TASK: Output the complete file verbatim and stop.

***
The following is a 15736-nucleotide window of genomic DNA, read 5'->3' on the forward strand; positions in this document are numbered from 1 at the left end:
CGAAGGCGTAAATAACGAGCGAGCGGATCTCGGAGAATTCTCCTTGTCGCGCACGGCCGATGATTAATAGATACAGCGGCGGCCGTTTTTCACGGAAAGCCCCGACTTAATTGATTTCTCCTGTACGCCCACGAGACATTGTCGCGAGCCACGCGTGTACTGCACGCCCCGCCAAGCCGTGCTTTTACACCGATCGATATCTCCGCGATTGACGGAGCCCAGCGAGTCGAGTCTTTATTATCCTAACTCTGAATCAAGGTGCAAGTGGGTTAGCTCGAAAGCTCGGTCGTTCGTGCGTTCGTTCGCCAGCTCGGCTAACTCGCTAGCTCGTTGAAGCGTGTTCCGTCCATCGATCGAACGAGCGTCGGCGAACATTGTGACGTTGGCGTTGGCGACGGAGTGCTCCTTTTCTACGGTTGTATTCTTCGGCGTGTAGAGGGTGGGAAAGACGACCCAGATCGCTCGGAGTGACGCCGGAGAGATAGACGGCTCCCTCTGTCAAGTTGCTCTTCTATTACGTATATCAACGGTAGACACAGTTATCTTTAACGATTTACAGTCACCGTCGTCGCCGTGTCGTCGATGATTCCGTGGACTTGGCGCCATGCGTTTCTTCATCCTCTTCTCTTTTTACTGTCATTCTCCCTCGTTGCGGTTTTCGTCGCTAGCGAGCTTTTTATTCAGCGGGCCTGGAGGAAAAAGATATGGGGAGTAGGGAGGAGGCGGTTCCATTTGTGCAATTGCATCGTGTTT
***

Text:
The following is a 15736-nucleotide window of genomic DNA, read 5'->3' on the forward strand; positions in this document are numbered from 1 at the left end:
CGAAGGCGTAAATAACGAGCGAGCGGATCTCGGAGAATTCTCCTTGTCGCGCACGGCCGATGATTAATAGATACAGCGGCGGCCGTTTTTCACGGAAAGCCCCGACTTAATTGATTTCTCCTGTACGCCCACGAGACATTGTCGCGAGCCACGCGTGTACTGCACGCCCCGCCAAGCCGTGCTTTTACACCGATCGATATCTCCGCGATTGACGGAGCCCAGCGAGTCGAGTCTTTATTATCCTAACTCTGAATCAAGGTGCAAGTGGGTTAGCTCGAAAGCTCGGTCGTTCGTGCGTTCGTTCGCCAGCTCGGCTAACTCGCTAGCTCGTTGAAGCGTGTTCCGTCCATCGATCGAACGAGCGTCGGCGAACATTGTGACGTTGGCGTTGGCGACGGAGTGCTCCTTTTCTACGGTTGTATTCTTCGGCGTGTAGAGGGTGGGAAAGACGACCCAGATCGCTCGGAGTGACGCCGGAGAGATAGACGGCTCCCTCTGTCAAGTTGCTCTTCTATTACGTATATCAACGGTAGACACAGTTATCTTTAACGATTTACAGTCACCGTCGTCGCCGTGTCGTCGATGATTCCGTGGACTTGGCGCCATGCGTTTCTTCATCCTCTTCTCTTTTTACTGTCATTCTCCCTCGTTGCGGTTTTCGTCGCTAGCGAGCTTTTTATTCAGCGGGCCTGGAGGAAAAAGATATGGGGAGTAGGGAGGAGGCGGTTCCATTTGTGCAATTGCATCGTGTTT